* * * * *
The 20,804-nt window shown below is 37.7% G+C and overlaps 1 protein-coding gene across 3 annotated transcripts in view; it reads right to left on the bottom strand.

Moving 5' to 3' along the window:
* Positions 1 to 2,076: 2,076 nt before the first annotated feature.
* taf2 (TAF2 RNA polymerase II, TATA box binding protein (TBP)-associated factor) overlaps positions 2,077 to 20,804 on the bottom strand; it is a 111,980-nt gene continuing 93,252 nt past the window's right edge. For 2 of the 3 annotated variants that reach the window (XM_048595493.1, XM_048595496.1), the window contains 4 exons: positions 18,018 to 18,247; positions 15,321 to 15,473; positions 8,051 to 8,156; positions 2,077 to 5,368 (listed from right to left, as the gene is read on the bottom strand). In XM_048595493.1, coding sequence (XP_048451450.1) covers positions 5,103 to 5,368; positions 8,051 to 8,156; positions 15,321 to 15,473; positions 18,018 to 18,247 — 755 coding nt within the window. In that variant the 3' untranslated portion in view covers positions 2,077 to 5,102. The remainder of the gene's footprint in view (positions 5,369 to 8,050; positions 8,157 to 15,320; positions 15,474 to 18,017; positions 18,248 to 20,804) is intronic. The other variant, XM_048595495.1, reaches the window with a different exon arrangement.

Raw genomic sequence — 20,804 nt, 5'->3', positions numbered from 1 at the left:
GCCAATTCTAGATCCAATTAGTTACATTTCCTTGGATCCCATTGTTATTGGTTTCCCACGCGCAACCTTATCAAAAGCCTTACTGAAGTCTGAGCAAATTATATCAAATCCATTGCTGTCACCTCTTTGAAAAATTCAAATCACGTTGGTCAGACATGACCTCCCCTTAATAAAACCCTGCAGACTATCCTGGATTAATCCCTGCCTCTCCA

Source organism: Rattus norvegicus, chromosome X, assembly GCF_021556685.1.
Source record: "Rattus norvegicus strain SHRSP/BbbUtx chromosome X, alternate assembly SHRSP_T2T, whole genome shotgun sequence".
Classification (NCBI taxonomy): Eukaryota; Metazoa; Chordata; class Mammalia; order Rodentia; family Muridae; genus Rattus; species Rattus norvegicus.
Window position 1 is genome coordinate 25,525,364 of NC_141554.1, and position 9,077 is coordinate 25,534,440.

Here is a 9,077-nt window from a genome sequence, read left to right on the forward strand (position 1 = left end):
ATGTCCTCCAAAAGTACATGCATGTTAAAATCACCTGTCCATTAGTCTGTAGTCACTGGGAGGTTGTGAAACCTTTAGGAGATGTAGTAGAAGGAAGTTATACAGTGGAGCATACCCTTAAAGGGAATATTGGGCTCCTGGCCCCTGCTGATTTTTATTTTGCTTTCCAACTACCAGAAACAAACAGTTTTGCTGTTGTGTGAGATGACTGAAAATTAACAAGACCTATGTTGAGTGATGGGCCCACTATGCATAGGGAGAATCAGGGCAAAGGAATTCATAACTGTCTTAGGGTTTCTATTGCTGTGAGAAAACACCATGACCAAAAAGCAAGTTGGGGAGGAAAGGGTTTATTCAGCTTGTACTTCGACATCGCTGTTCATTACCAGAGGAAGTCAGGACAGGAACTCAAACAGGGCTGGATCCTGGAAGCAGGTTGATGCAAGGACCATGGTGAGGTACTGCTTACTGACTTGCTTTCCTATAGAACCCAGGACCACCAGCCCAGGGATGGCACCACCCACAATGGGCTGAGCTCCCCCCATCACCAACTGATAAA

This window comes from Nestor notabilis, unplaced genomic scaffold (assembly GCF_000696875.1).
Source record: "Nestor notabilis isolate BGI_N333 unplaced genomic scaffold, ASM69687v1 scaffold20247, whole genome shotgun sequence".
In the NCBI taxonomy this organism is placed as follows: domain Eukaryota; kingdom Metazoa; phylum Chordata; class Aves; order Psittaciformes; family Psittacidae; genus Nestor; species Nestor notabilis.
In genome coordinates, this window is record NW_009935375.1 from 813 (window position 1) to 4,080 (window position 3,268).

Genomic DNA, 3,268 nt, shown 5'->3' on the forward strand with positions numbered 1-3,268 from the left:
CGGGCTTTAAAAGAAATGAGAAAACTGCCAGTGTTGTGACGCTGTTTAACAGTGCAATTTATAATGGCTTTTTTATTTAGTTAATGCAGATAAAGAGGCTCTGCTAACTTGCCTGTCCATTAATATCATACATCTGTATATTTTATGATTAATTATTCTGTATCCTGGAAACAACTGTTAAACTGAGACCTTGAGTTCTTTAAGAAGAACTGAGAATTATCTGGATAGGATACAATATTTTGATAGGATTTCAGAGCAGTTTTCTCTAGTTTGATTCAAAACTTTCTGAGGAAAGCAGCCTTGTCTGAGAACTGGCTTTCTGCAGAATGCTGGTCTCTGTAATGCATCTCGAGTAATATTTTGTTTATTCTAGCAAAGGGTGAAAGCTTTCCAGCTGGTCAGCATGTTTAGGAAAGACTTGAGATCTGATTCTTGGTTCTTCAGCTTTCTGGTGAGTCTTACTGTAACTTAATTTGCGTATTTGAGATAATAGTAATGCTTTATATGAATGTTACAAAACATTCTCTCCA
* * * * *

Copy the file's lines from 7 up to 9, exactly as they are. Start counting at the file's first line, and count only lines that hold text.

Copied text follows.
Source organism: Rattus norvegicus, chromosome X, assembly GCF_021556685.1.
Source record: "Rattus norvegicus strain SHRSP/BbbUtx chromosome X, alternate assembly SHRSP_T2T, whole genome shotgun sequence".
Classification (NCBI taxonomy): Eukaryota; Metazoa; Chordata; class Mammalia; order Rodentia; family Muridae; genus Rattus; species Rattus norvegicus.